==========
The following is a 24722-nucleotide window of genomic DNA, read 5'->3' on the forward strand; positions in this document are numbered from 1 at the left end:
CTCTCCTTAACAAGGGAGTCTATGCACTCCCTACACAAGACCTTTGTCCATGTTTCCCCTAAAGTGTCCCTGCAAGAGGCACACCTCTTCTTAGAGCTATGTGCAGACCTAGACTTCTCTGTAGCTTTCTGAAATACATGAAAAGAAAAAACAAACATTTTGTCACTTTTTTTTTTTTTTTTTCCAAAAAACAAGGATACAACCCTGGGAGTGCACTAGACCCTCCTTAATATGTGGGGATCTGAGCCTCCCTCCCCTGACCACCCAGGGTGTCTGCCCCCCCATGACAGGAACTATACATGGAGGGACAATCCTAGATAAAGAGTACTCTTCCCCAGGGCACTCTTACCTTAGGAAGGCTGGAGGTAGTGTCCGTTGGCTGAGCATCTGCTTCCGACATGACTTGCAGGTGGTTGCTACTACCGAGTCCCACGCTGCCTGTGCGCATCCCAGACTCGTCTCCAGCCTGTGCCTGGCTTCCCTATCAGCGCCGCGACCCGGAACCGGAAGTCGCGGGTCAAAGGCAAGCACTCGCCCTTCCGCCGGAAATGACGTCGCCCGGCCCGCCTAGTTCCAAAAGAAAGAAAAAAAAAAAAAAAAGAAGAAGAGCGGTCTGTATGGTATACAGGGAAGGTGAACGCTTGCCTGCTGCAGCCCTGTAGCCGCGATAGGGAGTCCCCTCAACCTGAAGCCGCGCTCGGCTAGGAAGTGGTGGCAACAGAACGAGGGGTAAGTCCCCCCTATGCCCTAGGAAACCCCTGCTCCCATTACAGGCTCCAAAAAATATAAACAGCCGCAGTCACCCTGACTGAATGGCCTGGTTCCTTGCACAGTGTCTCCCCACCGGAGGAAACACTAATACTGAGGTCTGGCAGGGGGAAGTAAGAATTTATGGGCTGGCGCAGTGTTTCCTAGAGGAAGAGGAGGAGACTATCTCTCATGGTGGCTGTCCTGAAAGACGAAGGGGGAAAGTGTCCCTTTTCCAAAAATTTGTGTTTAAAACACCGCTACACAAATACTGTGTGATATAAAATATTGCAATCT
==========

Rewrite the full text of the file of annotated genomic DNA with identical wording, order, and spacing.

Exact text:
The following is a 24722-nucleotide window of genomic DNA, read 5'->3' on the forward strand; positions in this document are numbered from 1 at the left end:
CTCTCCTTAACAAGGGAGTCTATGCACTCCCTACACAAGACCTTTGTCCATGTTTCCCCTAAAGTGTCCCTGCAAGAGGCACACCTCTTCTTAGAGCTATGTGCAGACCTAGACTTCTCTGTAGCTTTCTGAAATACATGAAAAGAAAAAACAAACATTTTGTCACTTTTTTTTTTTTTTTTTCCAAAAAACAAGGATACAACCCTGGGAGTGCACTAGACCCTCCTTAATATGTGGGGATCTGAGCCTCCCTCCCCTGACCACCCAGGGTGTCTGCCCCCCCATGACAGGAACTATACATGGAGGGACAATCCTAGATAAAGAGTACTCTTCCCCAGGGCACTCTTACCTTAGGAAGGCTGGAGGTAGTGTCCGTTGGCTGAGCATCTGCTTCCGACATGACTTGCAGGTGGTTGCTACTACCGAGTCCCACGCTGCCTGTGCGCATCCCAGACTCGTCTCCAGCCTGTGCCTGGCTTCCCTATCAGCGCCGCGACCCGGAACCGGAAGTCGCGGGTCAAAGGCAAGCACTCGCCCTTCCGCCGGAAATGACGTCGCCCGGCCCGCCTAGTTCCAAAAGAAAGAAAAAAAAAAAAAAAAGAAGAAGAGCGGTCTGTATGGTATACAGGGAAGGTGAACGCTTGCCTGCTGCAGCCCTGTAGCCGCGATAGGGAGTCCCCTCAACCTGAAGCCGCGCTCGGCTAGGAAGTGGTGGCAACAGAACGAGGGGTAAGTCCCCCCTATGCCCTAGGAAACCCCTGCTCCCATTACAGGCTCCAAAAAATATAAACAGCCGCAGTCACCCTGACTGAATGGCCTGGTTCCTTGCACAGTGTCTCCCCACCGGAGGAAACACTAATACTGAGGTCTGGCAGGGGGAAGTAAGAATTTATGGGCTGGCGCAGTGTTTCCTAGAGGAAGAGGAGGAGACTATCTCTCATGGTGGCTGTCCTGAAAGACGAAGGGGGAAAGTGTCCCTTTTCCAAAAATTTGTGTTTAAAACACCGCTACACAAATACTGTGTGATATAAAATATTGCAATCT